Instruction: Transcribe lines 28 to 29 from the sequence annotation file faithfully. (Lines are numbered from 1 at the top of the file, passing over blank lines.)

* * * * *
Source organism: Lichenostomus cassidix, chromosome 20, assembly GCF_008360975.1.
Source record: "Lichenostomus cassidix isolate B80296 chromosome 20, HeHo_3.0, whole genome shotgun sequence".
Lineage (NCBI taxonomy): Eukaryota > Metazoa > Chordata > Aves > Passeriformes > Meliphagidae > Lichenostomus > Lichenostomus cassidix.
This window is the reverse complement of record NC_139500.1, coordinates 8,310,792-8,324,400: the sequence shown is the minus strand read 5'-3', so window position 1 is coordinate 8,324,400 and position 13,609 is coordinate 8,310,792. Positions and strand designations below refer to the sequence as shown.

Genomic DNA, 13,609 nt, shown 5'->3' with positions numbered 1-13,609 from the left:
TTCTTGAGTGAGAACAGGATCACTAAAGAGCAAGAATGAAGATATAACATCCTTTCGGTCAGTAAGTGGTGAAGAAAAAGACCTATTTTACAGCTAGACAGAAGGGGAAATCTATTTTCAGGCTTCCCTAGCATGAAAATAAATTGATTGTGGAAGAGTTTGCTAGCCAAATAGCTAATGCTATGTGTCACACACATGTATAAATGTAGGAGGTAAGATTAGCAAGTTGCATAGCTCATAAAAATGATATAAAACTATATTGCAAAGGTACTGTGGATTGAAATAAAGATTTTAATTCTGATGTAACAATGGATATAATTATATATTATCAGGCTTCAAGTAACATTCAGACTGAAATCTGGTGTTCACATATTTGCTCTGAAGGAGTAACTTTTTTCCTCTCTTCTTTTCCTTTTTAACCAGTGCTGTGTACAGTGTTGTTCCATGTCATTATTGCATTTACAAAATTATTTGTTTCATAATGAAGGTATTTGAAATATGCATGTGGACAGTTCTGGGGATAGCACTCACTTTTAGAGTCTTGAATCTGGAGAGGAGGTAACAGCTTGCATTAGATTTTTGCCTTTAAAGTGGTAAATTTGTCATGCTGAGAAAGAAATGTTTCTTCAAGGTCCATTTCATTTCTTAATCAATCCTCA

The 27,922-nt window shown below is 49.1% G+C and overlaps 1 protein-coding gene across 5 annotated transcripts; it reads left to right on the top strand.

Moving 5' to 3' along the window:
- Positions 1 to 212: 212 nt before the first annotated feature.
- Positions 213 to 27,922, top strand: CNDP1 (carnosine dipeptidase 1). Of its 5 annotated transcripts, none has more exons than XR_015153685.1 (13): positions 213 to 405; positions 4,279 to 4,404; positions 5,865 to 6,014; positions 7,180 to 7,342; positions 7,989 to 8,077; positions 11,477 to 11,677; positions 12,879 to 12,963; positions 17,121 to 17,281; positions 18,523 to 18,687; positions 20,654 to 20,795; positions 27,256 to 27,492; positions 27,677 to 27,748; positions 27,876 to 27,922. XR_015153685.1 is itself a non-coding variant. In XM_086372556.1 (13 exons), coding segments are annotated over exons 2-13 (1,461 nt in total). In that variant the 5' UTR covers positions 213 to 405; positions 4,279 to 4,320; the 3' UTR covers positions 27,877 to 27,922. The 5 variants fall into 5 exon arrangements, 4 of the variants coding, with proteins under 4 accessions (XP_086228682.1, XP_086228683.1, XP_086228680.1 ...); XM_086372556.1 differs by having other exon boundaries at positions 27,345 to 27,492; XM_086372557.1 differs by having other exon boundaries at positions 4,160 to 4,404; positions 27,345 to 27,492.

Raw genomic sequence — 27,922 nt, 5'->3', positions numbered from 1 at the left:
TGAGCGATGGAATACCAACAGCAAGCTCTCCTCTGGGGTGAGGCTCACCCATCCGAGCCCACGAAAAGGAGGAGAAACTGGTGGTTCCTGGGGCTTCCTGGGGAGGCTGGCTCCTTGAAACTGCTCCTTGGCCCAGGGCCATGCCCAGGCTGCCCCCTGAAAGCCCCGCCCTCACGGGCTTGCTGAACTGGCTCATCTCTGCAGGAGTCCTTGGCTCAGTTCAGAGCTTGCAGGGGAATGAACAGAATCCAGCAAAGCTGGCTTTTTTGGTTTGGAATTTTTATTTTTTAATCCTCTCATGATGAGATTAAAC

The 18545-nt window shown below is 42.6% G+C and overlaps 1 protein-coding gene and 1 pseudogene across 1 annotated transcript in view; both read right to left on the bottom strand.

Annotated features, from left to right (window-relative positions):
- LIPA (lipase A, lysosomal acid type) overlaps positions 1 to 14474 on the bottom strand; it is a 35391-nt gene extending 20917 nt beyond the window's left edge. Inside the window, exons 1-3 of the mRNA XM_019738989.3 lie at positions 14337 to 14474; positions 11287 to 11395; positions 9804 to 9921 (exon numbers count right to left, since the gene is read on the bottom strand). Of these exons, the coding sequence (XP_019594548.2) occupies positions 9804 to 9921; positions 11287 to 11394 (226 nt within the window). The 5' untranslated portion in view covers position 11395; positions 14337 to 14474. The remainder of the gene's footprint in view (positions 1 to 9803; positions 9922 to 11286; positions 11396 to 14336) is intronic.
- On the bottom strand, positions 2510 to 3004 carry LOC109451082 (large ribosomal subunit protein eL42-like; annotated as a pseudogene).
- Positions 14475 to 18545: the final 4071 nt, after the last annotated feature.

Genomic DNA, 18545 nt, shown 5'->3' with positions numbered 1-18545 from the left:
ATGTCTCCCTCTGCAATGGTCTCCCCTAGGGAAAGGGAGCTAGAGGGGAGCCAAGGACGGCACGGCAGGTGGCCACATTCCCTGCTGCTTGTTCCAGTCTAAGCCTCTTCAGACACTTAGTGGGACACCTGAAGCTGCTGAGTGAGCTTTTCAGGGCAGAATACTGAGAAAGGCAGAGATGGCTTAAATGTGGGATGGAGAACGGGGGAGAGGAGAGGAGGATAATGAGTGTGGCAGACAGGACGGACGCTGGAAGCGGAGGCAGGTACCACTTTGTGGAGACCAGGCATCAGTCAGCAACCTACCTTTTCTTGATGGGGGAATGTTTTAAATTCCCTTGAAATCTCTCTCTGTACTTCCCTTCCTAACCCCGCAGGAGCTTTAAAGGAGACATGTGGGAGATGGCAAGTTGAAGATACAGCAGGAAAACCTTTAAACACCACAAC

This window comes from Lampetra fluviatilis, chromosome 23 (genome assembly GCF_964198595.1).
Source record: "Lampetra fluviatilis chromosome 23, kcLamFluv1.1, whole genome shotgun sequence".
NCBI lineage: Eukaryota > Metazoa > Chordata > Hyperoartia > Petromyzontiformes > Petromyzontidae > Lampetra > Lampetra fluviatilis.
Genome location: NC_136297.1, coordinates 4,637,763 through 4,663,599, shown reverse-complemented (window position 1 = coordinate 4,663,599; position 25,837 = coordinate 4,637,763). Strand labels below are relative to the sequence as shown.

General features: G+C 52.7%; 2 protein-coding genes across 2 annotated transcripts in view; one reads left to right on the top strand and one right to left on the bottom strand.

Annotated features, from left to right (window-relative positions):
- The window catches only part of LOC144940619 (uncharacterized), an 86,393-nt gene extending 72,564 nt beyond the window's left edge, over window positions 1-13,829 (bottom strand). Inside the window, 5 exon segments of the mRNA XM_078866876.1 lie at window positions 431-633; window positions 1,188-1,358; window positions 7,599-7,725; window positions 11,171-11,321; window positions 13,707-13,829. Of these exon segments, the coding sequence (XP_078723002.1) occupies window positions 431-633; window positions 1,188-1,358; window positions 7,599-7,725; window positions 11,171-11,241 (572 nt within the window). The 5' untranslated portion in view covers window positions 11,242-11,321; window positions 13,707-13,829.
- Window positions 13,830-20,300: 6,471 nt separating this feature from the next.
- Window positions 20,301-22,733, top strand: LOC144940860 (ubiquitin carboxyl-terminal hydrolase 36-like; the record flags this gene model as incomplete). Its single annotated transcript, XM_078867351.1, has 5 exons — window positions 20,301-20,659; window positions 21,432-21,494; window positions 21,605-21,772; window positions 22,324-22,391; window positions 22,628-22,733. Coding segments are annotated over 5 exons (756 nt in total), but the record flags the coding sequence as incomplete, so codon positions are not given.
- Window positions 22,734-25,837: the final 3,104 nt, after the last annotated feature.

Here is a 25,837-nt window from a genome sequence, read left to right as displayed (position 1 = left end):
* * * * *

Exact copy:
- Window positions 20,301-22,733, top strand: LOC144940860 (ubiquitin carboxyl-terminal hydrolase 36-like; the record flags this gene model as incomplete). Its single annotated transcript, XM_078867351.1, has 5 exons — window positions 20,301-20,659; window positions 21,432-21,494; window positions 21,605-21,772; window positions 22,324-22,391; window positions 22,628-22,733. Coding segments are annotated over 5 exons (756 nt in total), but the record flags the coding sequence as incomplete, so codon positions are not given.
- Window positions 22,734-25,837: the final 3,104 nt, after the last annotated feature.